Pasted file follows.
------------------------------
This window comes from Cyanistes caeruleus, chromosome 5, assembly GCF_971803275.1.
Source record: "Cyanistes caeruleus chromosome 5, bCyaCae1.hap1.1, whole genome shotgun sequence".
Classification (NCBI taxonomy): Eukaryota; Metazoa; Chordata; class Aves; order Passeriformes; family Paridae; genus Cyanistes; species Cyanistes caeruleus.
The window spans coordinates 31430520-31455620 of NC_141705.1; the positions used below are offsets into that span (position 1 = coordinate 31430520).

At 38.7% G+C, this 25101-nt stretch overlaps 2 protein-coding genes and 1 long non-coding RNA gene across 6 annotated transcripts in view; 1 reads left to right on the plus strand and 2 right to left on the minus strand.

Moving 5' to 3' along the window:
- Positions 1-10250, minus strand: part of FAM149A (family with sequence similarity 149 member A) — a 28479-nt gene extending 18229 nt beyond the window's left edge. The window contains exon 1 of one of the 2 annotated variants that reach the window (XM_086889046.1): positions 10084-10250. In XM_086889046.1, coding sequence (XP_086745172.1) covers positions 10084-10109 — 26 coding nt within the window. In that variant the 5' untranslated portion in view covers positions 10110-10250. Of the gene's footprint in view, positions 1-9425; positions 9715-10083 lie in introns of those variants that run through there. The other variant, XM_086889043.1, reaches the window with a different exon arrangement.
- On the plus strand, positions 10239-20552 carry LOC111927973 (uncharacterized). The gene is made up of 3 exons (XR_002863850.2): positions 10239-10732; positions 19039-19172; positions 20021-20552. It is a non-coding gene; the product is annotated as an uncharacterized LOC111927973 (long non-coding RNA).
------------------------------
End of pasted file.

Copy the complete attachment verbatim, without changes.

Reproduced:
This window comes from Cyanistes caeruleus, chromosome 5, assembly GCF_971803275.1.
Source record: "Cyanistes caeruleus chromosome 5, bCyaCae1.hap1.1, whole genome shotgun sequence".
Classification (NCBI taxonomy): Eukaryota; Metazoa; Chordata; class Aves; order Passeriformes; family Paridae; genus Cyanistes; species Cyanistes caeruleus.
The window spans coordinates 31430520-31455620 of NC_141705.1; the positions used below are offsets into that span (position 1 = coordinate 31430520).

At 38.7% G+C, this 25101-nt stretch overlaps 2 protein-coding genes and 1 long non-coding RNA gene across 6 annotated transcripts in view; 1 reads left to right on the plus strand and 2 right to left on the minus strand.

Moving 5' to 3' along the window:
- Positions 1-10250, minus strand: part of FAM149A (family with sequence similarity 149 member A) — a 28479-nt gene extending 18229 nt beyond the window's left edge. The window contains exon 1 of one of the 2 annotated variants that reach the window (XM_086889046.1): positions 10084-10250. In XM_086889046.1, coding sequence (XP_086745172.1) covers positions 10084-10109 — 26 coding nt within the window. In that variant the 5' untranslated portion in view covers positions 10110-10250. Of the gene's footprint in view, positions 1-9425; positions 9715-10083 lie in introns of those variants that run through there. The other variant, XM_086889043.1, reaches the window with a different exon arrangement.
- On the plus strand, positions 10239-20552 carry LOC111927973 (uncharacterized). The gene is made up of 3 exons (XR_002863850.2): positions 10239-10732; positions 19039-19172; positions 20021-20552. It is a non-coding gene; the product is annotated as an uncharacterized LOC111927973 (long non-coding RNA).